Funny (or maddening) enough I was watching a talk between Thomas Frank and Paul Krugman earlier today from 2015. In it Krugman says that Obama failure to handle the economic recession was not to bad because there was not as much that he really could have done. He then attributed the greater success of FDR’s financial crisis handling to a market already on the ups when he took office (whereas Obama started earlier in this model). The big difference though, regardless of starting point, is that FDR actually tried and did stuff. He has tangible work clocked using his team to break these banks up and fix problems. Obama…not so much.

        I bet Krugman ignores this “economy was already on the ups naturally” idea when it comes to Clinton. At least I can see him easily going that way.

          1. Roger Smith

            They each have a solo dialogue before a joint discussion and then Q&A with the crowd. It comes up during Krugman’s prepared notes. I have not got around to watching the rest yet to see if it pops back up during either of the following segments.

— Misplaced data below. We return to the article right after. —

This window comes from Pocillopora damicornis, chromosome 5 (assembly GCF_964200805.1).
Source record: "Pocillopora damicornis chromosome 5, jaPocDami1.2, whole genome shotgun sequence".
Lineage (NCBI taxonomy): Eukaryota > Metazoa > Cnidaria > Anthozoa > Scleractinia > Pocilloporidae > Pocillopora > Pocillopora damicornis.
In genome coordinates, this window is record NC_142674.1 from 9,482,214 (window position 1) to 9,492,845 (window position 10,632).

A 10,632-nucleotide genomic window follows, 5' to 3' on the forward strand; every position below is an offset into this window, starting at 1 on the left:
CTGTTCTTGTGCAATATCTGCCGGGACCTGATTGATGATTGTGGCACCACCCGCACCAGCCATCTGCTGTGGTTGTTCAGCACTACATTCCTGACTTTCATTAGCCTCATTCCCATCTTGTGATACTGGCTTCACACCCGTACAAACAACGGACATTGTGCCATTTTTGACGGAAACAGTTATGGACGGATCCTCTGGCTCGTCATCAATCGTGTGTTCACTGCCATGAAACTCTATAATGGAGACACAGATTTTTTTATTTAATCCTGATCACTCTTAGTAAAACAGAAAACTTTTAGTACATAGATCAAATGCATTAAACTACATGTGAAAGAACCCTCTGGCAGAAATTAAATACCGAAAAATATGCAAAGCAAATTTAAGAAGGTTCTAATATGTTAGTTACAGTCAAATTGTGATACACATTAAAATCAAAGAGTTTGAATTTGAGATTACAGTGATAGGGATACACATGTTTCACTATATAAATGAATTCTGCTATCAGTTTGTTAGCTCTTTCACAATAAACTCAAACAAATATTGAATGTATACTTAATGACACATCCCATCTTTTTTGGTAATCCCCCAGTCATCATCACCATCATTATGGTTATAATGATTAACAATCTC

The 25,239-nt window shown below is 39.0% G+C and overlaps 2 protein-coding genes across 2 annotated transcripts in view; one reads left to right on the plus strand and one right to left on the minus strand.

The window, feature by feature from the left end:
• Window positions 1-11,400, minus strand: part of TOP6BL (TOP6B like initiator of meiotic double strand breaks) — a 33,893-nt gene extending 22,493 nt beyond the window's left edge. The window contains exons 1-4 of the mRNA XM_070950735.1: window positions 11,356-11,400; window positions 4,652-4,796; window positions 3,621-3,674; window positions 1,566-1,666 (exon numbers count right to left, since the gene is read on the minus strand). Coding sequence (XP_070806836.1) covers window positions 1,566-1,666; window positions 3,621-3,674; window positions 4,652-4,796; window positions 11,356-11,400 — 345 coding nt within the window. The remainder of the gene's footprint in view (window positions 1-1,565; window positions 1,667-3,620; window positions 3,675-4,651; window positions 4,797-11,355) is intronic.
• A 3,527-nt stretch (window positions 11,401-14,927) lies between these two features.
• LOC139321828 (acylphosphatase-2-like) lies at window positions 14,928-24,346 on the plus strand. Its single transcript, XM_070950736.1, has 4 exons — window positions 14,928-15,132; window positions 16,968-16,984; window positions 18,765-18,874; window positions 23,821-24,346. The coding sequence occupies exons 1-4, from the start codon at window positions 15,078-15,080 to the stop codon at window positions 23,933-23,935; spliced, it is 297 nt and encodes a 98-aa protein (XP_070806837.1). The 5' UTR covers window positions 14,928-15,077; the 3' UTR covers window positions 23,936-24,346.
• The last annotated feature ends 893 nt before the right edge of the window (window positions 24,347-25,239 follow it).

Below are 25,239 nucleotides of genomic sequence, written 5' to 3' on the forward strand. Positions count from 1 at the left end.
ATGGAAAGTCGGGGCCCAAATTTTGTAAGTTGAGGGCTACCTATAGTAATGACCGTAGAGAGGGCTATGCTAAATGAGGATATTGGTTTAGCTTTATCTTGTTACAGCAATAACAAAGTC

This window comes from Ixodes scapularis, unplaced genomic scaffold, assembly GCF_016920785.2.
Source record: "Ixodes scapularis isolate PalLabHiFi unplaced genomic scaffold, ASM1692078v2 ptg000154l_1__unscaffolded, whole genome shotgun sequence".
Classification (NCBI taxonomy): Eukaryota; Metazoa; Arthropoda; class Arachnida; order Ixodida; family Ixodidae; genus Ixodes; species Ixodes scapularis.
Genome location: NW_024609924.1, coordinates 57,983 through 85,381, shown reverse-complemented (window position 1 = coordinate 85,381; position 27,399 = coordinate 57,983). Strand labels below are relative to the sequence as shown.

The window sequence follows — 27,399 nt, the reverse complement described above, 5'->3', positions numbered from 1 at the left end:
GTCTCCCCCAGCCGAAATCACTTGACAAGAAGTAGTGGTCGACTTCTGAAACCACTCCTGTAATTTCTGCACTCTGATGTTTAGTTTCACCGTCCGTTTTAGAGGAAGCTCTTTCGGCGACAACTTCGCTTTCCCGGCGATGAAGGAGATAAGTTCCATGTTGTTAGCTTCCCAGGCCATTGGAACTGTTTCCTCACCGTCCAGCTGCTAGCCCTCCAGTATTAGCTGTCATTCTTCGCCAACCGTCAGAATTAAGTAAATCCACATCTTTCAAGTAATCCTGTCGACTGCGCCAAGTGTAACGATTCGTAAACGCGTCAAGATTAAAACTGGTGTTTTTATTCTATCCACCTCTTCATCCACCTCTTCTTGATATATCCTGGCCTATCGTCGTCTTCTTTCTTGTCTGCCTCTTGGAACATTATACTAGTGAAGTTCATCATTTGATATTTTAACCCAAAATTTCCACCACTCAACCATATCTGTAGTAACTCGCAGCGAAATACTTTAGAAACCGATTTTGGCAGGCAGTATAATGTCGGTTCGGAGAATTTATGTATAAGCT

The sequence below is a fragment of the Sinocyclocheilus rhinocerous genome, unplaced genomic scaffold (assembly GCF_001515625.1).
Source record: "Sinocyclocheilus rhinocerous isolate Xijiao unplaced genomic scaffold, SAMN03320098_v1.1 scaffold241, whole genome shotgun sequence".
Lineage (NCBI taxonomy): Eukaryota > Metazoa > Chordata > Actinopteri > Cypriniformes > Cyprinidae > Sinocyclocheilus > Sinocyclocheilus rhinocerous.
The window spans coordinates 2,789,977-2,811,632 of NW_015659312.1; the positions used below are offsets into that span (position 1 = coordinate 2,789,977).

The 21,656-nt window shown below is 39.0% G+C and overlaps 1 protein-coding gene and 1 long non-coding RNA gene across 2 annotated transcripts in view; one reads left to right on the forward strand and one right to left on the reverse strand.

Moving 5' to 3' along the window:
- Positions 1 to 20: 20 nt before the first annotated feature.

I will follow up once I finish it.


          2. Roger Smith

            Just hitting the question portion and had to bring this up. At about an hour in Krugman sates that there is a rule at the NYT that columnists cannot “endorse, or tell you how to vote in an election.” What happened here?

            He goes to question the union crushing strategy of “what is American’s social democratic party, which is the Democrats…”

            “I guess, you know, when someone says it out loud for real… Is it hot in here?!” Whose dole is he on now?

            Frank never responds to the Obama talk.